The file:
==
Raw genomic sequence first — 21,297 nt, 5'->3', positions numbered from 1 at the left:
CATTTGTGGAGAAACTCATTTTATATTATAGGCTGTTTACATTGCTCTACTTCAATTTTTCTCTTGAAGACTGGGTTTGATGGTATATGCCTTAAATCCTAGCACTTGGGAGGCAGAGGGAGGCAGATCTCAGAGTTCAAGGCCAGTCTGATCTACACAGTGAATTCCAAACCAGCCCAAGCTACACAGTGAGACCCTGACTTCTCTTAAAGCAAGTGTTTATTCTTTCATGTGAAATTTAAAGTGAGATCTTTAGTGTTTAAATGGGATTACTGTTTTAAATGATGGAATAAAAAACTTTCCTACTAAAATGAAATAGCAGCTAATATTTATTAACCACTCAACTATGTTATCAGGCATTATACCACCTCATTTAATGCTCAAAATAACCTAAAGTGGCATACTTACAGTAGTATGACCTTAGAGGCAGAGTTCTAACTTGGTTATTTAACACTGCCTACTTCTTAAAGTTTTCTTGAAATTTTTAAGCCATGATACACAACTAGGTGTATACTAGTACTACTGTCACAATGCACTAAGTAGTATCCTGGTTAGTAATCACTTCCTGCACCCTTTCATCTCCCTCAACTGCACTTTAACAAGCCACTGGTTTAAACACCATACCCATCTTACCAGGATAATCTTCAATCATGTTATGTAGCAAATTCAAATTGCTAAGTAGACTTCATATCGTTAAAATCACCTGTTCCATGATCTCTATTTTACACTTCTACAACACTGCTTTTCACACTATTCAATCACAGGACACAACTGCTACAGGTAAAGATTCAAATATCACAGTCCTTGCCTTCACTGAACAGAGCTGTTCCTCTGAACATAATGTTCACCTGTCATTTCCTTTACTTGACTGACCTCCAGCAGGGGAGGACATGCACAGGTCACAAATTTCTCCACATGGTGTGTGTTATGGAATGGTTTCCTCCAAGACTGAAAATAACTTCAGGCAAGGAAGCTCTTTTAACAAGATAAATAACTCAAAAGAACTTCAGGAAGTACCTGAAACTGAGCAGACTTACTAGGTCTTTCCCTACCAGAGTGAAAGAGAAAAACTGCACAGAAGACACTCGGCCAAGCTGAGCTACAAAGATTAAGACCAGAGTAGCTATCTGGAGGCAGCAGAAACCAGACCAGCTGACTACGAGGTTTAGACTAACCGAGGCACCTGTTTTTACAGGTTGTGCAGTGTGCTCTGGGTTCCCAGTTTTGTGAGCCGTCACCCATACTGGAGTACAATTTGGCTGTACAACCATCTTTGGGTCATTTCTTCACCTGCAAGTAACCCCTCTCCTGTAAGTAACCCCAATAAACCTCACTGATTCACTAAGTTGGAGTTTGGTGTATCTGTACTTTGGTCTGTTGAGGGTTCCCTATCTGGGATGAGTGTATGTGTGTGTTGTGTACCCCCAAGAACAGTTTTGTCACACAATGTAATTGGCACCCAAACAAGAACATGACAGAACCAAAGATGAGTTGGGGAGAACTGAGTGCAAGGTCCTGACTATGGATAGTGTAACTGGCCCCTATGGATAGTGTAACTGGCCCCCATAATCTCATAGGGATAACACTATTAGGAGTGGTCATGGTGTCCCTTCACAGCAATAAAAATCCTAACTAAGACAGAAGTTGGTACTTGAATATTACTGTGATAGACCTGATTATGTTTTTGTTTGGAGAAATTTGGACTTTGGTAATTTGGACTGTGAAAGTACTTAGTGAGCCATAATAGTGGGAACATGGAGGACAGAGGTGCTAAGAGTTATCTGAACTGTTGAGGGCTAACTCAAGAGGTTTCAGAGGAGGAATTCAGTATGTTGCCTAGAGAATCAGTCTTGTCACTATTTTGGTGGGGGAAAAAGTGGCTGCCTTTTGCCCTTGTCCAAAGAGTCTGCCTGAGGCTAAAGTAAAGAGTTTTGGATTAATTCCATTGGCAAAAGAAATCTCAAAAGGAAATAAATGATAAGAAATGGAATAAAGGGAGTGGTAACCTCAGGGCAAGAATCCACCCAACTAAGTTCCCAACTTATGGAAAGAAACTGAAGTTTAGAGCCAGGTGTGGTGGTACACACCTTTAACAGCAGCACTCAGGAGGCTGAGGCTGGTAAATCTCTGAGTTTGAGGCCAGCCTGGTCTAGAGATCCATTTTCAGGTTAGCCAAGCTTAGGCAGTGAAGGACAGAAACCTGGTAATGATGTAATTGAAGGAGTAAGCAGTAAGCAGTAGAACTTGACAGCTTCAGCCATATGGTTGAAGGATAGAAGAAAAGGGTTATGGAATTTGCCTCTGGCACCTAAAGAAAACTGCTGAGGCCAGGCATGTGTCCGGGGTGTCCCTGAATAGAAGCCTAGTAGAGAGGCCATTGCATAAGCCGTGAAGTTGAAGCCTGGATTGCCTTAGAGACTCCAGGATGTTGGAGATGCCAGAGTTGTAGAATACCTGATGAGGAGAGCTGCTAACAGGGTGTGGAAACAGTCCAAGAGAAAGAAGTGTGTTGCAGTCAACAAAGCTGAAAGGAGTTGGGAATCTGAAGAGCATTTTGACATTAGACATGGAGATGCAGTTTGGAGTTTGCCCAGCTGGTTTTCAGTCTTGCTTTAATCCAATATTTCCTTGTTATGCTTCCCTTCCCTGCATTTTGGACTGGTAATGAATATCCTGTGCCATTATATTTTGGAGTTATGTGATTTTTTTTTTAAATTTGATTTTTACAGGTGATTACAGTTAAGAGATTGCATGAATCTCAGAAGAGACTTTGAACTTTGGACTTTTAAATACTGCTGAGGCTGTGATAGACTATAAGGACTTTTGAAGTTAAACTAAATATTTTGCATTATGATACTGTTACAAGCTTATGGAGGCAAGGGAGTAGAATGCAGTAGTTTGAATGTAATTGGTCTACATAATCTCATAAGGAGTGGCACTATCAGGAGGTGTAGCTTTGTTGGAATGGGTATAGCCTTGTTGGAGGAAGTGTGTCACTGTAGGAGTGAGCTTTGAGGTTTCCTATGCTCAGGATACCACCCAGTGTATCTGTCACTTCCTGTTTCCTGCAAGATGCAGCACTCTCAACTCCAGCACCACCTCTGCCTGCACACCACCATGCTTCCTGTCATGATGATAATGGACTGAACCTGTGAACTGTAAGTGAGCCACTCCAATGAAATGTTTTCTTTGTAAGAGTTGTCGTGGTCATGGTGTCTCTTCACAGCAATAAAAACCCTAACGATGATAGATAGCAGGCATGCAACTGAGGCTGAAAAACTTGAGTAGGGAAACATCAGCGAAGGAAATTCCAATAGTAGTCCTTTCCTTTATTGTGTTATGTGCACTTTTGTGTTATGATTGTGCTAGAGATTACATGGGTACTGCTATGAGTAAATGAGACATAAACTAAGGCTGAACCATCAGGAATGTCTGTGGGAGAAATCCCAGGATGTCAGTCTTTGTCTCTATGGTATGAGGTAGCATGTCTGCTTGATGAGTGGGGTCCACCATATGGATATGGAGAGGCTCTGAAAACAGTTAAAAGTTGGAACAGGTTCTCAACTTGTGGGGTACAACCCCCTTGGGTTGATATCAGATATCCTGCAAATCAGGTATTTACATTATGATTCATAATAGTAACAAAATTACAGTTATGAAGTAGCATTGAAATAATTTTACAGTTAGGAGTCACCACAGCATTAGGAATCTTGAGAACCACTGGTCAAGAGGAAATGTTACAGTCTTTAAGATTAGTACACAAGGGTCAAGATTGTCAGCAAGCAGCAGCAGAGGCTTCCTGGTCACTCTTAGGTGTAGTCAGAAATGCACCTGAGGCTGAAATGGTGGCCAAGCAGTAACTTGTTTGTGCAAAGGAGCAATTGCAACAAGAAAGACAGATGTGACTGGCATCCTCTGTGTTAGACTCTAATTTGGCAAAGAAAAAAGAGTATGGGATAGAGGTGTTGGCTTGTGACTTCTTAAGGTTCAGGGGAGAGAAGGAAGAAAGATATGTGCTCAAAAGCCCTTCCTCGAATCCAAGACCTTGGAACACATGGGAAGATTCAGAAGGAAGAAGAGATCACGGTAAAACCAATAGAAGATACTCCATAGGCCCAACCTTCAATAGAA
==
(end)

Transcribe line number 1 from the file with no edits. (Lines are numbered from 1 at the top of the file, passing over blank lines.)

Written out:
Raw genomic sequence first — 21,297 nt, 5'->3', positions numbered from 1 at the left: